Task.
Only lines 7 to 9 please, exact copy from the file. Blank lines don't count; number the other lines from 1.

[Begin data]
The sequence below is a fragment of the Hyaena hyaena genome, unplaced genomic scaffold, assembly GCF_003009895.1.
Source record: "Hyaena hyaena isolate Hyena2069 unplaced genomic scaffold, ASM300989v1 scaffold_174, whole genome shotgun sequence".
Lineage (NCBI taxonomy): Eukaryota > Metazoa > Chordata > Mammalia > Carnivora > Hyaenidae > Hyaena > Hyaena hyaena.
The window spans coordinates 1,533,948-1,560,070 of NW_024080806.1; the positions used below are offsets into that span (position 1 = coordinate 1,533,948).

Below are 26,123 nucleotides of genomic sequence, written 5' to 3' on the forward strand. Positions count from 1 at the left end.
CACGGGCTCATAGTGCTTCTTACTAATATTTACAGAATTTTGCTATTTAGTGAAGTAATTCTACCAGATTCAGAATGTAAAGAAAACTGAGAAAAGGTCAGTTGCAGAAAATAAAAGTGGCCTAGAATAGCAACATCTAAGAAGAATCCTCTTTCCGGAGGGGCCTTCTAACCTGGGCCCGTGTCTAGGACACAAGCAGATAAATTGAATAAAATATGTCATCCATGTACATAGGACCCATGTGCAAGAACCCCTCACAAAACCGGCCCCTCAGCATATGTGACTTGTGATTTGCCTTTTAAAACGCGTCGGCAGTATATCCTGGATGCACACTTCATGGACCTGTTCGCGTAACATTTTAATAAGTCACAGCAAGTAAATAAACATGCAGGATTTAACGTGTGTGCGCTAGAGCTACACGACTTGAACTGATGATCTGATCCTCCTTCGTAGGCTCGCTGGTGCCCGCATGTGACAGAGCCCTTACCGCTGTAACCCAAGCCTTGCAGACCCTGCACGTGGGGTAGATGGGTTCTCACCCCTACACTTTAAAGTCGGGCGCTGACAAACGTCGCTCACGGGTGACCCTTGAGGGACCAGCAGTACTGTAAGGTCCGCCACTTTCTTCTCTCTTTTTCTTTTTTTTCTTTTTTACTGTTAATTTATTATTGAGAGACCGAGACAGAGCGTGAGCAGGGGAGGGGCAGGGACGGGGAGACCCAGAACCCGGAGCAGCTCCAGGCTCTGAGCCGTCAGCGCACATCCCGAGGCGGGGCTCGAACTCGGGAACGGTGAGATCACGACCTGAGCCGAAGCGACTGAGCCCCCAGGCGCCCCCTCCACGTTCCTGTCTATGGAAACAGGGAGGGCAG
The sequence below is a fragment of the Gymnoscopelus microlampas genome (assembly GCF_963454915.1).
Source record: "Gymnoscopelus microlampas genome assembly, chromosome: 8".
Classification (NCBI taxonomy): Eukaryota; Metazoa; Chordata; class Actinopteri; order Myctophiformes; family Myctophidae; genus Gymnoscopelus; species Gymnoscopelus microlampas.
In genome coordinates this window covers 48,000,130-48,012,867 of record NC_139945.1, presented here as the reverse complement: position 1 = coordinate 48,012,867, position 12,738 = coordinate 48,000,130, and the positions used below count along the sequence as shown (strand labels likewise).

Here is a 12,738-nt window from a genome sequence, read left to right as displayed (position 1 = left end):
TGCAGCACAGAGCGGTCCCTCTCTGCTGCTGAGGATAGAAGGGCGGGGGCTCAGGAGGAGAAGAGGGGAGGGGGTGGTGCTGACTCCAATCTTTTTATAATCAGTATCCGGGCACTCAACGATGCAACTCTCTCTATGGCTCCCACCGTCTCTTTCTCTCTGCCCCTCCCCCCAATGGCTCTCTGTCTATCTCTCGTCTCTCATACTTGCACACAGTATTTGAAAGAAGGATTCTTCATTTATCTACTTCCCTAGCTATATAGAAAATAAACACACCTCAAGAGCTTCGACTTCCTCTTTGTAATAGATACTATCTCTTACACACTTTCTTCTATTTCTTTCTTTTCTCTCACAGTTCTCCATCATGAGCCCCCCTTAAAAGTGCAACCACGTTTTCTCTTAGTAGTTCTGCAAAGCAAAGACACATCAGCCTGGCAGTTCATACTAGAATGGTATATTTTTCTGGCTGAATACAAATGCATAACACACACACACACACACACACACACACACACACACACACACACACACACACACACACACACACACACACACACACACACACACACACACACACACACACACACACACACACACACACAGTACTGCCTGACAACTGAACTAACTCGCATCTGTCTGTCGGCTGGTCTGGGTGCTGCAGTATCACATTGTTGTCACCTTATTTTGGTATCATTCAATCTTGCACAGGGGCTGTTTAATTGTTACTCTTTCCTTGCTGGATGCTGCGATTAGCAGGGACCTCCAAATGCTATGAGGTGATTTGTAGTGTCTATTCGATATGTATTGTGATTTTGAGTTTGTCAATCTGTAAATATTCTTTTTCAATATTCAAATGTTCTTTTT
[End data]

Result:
The sequence below is a fragment of the Gymnoscopelus microlampas genome (assembly GCF_963454915.1).
Source record: "Gymnoscopelus microlampas genome assembly, chromosome: 8".
Classification (NCBI taxonomy): Eukaryota; Metazoa; Chordata; class Actinopteri; order Myctophiformes; family Myctophidae; genus Gymnoscopelus; species Gymnoscopelus microlampas.